The Information War with the Fossil Fuel Industry

Here’s a few minutes old Xweet from my now ex Member of the European Parliament, Molly Scott Cato:

Here’s a template for Arctic sea ice trolls, helpfully provided by my very good friend “Snow White”:

Look dumbass. Al Gore says the Arctic is warming at 4 times the speed of the rest of planet, but the data says it’s GETTING COLDER!

[Edit – August 3rd]

By way of a change, which is of course as good as a rest, today let’s take a look at some academic psychology. According to the recently published “The illusory truth effect leads to the spread of misinformation” in the journal “Cognition”:

Misinformation can negatively impact people’s lives in domains ranging from health to politics. An important research goal is to understand how misinformation spreads in order to curb it. Here, we test whether and how a single repetition of misinformation fuels its spread. Over two experiments (N = 260) participants indicated which statements they would like to share with other participants on social media. Half of the statements were repeated and half were new. The results reveal that participants were more likely to share statements they had previously been exposed to. Importantly, the relationship between repetition and sharing was mediated by perceived accuracy. That is, repetition of misinformation biased people’s judgment of accuracy and as a result fuelled the spread of misinformation. 

[Edit – August 4th]

Here’s another helpful template for Arctic sea ice trolls. Simply crop the right hand side off this page of Danish Meteorological Institute information about Greenland’s surface mass balance:

This example of junk science was found on the floor of the XTwitter ClimateBall™ arena this very morning (UTC):

[Edit – August 5th]

“Steve”/Tony has gone very quiet on the Arctic sea ice extent front recently. His August 1st missive on that topic looked like this:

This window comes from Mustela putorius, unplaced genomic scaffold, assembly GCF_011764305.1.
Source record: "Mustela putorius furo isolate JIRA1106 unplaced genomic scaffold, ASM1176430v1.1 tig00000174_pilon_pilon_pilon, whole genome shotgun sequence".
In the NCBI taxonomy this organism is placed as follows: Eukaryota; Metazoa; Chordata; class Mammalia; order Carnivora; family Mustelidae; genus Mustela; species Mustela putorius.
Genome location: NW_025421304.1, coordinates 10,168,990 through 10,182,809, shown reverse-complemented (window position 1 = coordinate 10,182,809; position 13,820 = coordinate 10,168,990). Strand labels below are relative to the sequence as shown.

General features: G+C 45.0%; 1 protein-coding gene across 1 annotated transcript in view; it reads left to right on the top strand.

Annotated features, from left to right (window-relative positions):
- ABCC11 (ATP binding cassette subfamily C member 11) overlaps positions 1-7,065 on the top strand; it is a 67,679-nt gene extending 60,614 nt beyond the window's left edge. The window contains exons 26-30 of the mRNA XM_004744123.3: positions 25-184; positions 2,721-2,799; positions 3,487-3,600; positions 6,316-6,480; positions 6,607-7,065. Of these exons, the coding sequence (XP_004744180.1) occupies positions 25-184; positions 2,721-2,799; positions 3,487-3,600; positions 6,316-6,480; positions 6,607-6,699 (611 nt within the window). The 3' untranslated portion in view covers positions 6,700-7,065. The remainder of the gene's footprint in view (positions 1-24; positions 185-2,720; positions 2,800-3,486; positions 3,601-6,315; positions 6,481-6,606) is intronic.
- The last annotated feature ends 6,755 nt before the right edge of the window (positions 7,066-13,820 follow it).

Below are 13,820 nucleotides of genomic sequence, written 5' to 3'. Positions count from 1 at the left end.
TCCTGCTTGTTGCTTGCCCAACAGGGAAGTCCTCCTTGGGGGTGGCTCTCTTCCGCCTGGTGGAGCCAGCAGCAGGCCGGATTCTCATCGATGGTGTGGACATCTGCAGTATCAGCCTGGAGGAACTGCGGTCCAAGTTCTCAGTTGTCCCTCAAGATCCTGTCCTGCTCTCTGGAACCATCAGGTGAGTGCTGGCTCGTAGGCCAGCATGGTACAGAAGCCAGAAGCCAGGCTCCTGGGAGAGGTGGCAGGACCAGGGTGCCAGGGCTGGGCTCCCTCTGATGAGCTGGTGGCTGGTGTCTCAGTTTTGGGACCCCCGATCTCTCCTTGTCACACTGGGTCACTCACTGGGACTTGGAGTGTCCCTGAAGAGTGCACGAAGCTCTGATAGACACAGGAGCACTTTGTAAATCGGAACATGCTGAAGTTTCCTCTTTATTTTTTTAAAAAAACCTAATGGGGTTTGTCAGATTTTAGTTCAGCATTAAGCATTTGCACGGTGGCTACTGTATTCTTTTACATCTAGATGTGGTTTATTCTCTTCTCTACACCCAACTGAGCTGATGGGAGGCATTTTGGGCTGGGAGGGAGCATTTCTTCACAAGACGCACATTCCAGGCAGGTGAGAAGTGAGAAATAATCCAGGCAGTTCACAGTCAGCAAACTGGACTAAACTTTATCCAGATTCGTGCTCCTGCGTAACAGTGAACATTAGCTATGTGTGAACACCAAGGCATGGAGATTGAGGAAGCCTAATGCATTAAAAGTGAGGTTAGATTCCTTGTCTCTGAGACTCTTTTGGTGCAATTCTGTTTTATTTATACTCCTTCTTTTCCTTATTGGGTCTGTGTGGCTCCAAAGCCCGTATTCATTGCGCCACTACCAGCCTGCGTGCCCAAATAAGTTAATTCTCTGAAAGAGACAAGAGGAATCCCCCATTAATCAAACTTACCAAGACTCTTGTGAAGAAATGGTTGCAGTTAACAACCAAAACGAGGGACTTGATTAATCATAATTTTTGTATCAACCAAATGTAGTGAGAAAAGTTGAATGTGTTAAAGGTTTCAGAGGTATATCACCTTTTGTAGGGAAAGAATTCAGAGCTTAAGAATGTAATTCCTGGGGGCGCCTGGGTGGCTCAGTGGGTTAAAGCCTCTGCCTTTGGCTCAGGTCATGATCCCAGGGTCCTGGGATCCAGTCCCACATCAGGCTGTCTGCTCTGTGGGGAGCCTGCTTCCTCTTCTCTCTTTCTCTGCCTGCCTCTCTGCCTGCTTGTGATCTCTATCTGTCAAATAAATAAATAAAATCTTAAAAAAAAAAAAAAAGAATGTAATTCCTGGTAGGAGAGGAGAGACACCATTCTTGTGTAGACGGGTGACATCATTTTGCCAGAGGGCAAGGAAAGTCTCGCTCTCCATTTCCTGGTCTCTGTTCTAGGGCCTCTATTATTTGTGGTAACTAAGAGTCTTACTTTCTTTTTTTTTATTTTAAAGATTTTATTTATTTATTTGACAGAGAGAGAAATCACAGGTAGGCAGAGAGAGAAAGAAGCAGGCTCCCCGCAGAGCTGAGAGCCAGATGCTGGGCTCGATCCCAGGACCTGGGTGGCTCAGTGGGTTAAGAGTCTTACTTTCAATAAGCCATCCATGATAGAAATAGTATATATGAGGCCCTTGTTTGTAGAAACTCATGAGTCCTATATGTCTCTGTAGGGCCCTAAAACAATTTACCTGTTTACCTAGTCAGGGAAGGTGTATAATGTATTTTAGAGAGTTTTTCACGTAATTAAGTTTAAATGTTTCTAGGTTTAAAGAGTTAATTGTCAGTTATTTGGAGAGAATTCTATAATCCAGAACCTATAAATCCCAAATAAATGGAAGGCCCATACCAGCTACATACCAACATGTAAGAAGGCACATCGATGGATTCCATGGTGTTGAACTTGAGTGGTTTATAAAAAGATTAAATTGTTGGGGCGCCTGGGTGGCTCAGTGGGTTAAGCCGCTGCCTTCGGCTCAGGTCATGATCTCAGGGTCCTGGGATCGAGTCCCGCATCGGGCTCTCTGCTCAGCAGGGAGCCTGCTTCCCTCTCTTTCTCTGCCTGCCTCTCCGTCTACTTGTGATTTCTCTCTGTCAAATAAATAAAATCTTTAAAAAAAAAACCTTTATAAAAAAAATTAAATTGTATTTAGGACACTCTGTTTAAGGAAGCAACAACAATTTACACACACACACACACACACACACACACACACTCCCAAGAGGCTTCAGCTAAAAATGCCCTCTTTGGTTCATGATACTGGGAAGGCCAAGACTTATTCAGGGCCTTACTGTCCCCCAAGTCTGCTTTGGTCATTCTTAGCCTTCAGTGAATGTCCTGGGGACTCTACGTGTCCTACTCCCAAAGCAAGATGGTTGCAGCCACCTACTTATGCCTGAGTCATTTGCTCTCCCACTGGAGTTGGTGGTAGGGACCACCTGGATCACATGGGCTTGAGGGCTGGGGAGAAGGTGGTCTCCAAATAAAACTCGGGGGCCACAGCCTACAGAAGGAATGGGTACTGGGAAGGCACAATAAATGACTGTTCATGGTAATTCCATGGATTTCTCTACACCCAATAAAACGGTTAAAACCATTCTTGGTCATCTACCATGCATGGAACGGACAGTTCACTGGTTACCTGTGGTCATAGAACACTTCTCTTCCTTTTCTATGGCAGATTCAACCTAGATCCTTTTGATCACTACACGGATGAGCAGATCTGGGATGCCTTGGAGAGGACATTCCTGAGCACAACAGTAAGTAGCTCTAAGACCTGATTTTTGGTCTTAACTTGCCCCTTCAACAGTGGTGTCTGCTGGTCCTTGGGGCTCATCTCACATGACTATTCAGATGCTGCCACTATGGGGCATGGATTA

After a couple of days of welcome silence, this rather gave his game away:

What Tony has consistently neglected to point out is that another graph at his linked data source du jour looks like this:

The thing is, the equivalent graphs from the latest version of OSI SAF data look like this instead:

What possible reason could Mr. Heller have for not showing his band of merry (mostly) men the most recent data. If one were inclined to be charitable, perhaps one might conclude that he simply does not know of its existence?

The alternative explanation, however, doesn’t bear thinking about!

[Edit – August 7th]

Signe Aaboe from MET Norway made a very interesting announcement on XTwitter earlier today, especially given all the circumstances!

Signe also mentioned “A new interactive plotting tool“, which I did of course experiment with at the earliest opportunity. Here’s the result of my very first test:

If anybody can ascertain the period during which the alleged “Arctic sea ice extent is the highest in seventeen years” event occurred please let me know as soon as humanly possible in the space provided for that purpose below.

[Edit – August 9th]

Since Tony Heller’s cherry picked sea ice extent (mis)information no longer “supports” his agenda he’s rolling out another old favourite. Would you care to guess which of these 3 MODIS images of Petermann Glacier he neglected to include in his recent Xweet about glacier tongues?

[Edit – August 14th]

“Steve”/Tony is taking a different Arctic tack over on XTwitter today. Hence:

Here’s the subsequent evidence of Tony’s ineptitude/venality (delete as appropriate).

First of all here is Tony’s Arctic sea ice extent metric du jour, which is now down to 8th lowest for the date in the satellite era: